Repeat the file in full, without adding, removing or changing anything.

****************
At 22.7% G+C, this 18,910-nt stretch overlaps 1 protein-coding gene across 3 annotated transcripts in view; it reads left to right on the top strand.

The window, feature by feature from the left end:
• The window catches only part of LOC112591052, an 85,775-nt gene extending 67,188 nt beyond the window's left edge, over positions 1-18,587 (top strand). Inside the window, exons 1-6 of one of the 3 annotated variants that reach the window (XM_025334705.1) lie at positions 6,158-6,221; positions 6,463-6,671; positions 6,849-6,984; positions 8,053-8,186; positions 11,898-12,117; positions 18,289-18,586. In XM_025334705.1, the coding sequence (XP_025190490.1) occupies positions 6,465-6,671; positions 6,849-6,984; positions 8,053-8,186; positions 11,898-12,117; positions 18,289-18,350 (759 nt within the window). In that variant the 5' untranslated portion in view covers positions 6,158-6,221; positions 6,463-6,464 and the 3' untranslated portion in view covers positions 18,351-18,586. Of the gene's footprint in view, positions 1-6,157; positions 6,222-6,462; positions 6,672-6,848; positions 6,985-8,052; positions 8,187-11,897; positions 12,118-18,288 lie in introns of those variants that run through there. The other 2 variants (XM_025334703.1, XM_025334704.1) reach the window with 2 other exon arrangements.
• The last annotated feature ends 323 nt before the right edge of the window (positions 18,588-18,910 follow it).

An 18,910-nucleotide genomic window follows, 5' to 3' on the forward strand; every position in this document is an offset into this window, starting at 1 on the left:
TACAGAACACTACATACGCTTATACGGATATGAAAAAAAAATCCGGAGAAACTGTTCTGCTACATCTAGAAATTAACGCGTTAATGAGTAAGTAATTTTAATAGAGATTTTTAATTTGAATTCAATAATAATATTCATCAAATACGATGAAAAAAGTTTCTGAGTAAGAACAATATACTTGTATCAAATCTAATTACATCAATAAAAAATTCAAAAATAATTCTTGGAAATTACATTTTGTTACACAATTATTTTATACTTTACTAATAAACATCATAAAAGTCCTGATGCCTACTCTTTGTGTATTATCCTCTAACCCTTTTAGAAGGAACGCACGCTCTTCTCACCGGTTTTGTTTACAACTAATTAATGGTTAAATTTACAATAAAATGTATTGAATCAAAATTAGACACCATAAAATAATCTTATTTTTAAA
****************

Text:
At 22.7% G+C, this 18,910-nt stretch overlaps 1 protein-coding gene across 3 annotated transcripts in view; it reads left to right on the top strand.

The window, feature by feature from the left end:
• The window catches only part of LOC112591052, an 85,775-nt gene extending 67,188 nt beyond the window's left edge, over positions 1-18,587 (top strand). Inside the window, exons 1-6 of one of the 3 annotated variants that reach the window (XM_025334705.1) lie at positions 6,158-6,221; positions 6,463-6,671; positions 6,849-6,984; positions 8,053-8,186; positions 11,898-12,117; positions 18,289-18,586. In XM_025334705.1, the coding sequence (XP_025190490.1) occupies positions 6,465-6,671; positions 6,849-6,984; positions 8,053-8,186; positions 11,898-12,117; positions 18,289-18,350 (759 nt within the window). In that variant the 5' untranslated portion in view covers positions 6,158-6,221; positions 6,463-6,464 and the 3' untranslated portion in view covers positions 18,351-18,586. Of the gene's footprint in view, positions 1-6,157; positions 6,222-6,462; positions 6,672-6,848; positions 6,985-8,052; positions 8,187-11,897; positions 12,118-18,288 lie in introns of those variants that run through there. The other 2 variants (XM_025334703.1, XM_025334704.1) reach the window with 2 other exon arrangements.
• The last annotated feature ends 323 nt before the right edge of the window (positions 18,588-18,910 follow it).

An 18,910-nucleotide genomic window follows, 5' to 3' on the forward strand; every position in this document is an offset into this window, starting at 1 on the left:
TACAGAACACTACATACGCTTATACGGATATGAAAAAAAAATCCGGAGAAACTGTTCTGCTACATCTAGAAATTAACGCGTTAATGAGTAAGTAATTTTAATAGAGATTTTTAATTTGAATTCAATAATAATATTCATCAAATACGATGAAAAAAGTTTCTGAGTAAGAACAATATACTTGTATCAAATCTAATTACATCAATAAAAAATTCAAAAATAATTCTTGGAAATTACATTTTGTTACACAATTATTTTATACTTTACTAATAAACATCATAAAAGTCCTGATGCCTACTCTTTGTGTATTATCCTCTAACCCTTTTAGAAGGAACGCACGCTCTTCTCACCGGTTTTGTTTACAACTAATTAATGGTTAAATTTACAATAAAATGTATTGAATCAAAATTAGACACCATAAAATAATCTTATTTTTAAA